“Have you always wanted to live in a traditional travellers’ wagon, or Vardo, but haven’t got a horse?
Want to cross continents in days not months? Or simply need a beautiful space in which to work or chill? Then the Tow-a-Vardo may be just what you are looking for.
Built on a solid caravan chassis, with steam bent Ash hoops, an insulated canvas cover and a warm wood stove, the Towavardo can be pulled behind your car or truck to your next stopping place, as a delightful alternative to a conventional caravan.”
So what is Bloom Box?
It’s a collection of fuel cells – skinny batteries – that use oxygen and fuel to create electricity with no emissions.
Fuel cells are the building blocks of the Bloom Box. They’re made of sand that is baked into diskette-sized ceramic squares and painted with green and black ink. Each fuel cell has the potential to power one light bulb. The fuel cells are stacked into brick-sized towers sandwiched with metal alloy plates.
The fuel cell stacks are housed in a refrigerator-sized unit – the Bloom Box. Oxygen is drawn into one side of the unit, and fuel (fossil-fuel, bio-fuel, or even solar power can be used) is fed into the other side. The two combine within the cell and produce a chemical reaction that creates energy with no burning, no combustion, and no power lines.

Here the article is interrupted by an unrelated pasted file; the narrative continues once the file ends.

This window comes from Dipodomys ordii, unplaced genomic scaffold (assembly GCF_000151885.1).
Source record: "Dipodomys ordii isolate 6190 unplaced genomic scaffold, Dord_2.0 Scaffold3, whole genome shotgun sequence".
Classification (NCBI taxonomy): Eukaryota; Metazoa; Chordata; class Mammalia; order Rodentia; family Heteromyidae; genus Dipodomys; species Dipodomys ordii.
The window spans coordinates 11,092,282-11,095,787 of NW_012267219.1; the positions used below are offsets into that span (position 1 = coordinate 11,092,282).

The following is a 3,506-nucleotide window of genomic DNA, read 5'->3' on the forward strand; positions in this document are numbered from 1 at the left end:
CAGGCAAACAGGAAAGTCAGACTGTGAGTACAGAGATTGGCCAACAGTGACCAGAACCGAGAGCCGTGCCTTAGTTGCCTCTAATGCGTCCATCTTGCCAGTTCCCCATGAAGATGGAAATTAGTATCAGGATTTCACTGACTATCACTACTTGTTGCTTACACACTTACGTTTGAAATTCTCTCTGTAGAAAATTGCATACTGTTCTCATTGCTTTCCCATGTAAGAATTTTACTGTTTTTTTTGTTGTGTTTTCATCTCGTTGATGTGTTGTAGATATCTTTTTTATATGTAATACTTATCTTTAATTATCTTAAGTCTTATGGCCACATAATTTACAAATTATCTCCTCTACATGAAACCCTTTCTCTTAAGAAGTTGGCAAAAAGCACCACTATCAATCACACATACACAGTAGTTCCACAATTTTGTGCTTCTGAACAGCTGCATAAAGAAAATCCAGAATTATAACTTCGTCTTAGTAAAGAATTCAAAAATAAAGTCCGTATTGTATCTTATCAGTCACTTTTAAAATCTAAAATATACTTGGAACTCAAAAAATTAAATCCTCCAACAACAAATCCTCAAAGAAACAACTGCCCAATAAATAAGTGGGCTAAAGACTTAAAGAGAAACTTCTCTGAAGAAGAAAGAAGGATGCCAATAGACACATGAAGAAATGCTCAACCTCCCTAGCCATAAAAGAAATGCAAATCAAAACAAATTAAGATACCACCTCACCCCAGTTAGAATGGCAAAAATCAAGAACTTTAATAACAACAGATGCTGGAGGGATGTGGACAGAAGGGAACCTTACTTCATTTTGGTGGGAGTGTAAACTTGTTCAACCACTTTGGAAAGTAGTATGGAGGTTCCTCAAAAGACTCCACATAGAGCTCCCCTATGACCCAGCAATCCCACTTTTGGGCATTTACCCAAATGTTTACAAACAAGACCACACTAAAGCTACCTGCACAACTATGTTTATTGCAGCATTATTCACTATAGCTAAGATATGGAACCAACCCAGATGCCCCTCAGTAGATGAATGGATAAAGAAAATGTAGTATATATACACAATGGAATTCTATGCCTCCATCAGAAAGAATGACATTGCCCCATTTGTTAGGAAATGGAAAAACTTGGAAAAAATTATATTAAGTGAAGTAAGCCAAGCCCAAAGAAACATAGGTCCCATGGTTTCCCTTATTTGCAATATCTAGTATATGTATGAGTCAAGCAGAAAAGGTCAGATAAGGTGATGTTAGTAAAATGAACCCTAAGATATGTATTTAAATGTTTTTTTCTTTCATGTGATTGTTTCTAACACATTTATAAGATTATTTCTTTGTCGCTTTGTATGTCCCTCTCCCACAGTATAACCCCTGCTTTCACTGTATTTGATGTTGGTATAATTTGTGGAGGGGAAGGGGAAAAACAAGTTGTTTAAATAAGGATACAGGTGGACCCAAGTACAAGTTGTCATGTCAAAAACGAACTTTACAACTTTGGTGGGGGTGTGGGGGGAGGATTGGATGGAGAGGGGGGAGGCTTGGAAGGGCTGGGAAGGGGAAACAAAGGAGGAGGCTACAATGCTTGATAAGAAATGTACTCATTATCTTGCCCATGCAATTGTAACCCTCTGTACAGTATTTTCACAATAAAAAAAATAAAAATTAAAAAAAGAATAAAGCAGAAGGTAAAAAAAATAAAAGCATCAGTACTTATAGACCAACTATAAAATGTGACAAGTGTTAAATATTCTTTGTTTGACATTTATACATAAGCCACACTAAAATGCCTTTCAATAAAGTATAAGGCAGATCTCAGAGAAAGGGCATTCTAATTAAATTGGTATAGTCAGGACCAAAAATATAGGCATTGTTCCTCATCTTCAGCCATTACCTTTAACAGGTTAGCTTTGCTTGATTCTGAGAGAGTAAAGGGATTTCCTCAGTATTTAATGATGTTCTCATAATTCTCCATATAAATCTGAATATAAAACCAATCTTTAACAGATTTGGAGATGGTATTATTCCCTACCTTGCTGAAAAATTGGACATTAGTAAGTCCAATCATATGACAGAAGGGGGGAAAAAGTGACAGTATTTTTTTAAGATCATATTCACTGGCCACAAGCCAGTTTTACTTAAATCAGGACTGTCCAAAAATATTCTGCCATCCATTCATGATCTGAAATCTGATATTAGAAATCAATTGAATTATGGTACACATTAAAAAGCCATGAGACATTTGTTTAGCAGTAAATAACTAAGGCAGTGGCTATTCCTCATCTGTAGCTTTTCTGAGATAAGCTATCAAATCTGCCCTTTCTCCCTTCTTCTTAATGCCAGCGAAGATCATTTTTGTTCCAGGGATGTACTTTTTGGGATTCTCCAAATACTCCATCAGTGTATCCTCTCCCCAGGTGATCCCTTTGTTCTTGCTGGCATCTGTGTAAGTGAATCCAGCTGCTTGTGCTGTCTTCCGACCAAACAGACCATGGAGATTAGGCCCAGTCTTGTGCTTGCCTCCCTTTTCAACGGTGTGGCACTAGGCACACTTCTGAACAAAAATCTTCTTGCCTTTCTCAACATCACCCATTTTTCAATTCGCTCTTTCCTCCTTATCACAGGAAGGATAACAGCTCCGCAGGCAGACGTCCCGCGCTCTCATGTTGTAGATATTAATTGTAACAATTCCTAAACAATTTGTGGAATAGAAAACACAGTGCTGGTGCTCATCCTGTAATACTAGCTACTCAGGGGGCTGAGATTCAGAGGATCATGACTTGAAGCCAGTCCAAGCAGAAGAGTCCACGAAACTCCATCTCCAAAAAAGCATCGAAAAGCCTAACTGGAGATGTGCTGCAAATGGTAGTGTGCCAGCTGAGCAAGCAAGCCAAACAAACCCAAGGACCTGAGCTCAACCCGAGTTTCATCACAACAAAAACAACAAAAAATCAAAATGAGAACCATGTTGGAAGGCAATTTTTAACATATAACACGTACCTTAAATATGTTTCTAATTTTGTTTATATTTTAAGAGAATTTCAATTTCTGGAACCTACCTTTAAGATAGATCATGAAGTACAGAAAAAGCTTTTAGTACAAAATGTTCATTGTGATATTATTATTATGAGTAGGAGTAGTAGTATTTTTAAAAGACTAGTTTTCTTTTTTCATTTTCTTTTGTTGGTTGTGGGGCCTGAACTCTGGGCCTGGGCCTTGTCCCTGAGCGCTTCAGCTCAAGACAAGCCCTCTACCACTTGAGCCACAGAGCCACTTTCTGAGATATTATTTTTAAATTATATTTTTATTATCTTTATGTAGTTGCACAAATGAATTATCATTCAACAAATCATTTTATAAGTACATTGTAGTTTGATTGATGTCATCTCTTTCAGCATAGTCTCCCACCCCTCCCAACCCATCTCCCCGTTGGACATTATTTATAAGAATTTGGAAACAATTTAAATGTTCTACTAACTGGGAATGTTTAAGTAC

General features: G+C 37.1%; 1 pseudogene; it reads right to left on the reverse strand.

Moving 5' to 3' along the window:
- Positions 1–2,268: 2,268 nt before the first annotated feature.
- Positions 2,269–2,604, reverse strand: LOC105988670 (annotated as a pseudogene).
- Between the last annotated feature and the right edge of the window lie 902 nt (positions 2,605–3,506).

About 64 stacks of fuel cells could power a small business like a Starbucks franchise, according to Sridhar’s 60 Minutes interview.
Working with an investment of around $400 million, aerospace engineer K.R. Sridhar spent close to a decade inventing the Bloom Box. It grew, he explained to 60 Minutes, from a device he originally invented to produce oxygen on Mars. When NASA scrapped the Mars mission, Sridhar reversed his Mars machine, pumping oxygen in, instead of making oxygen, he said.
Sridhar already has some 20 well-known customers, including Google, FedEx, Walmart, Staples, and Ebay. The corporate boxes cost about $700,000 to $800,000.
The lack of details is pinging my crank meter, but they have some smart backers, so I’m withholding judgment until they debut their full website.
In this week-long class we will explore how the late 19th century, English-made “Living Wagons” (called “Vardos” by the Gypsies)—were designed, built and used. Then you will discover how modern design and construction techniques can be used to create a wagon that will be enchanting and cozy, yet roadworthy for travel at today’s highway speeds. In the balance of the course you will learn the techniques and practice the hands-on skills that you’ll need to return home and build a Gypsy Caravan for yourself.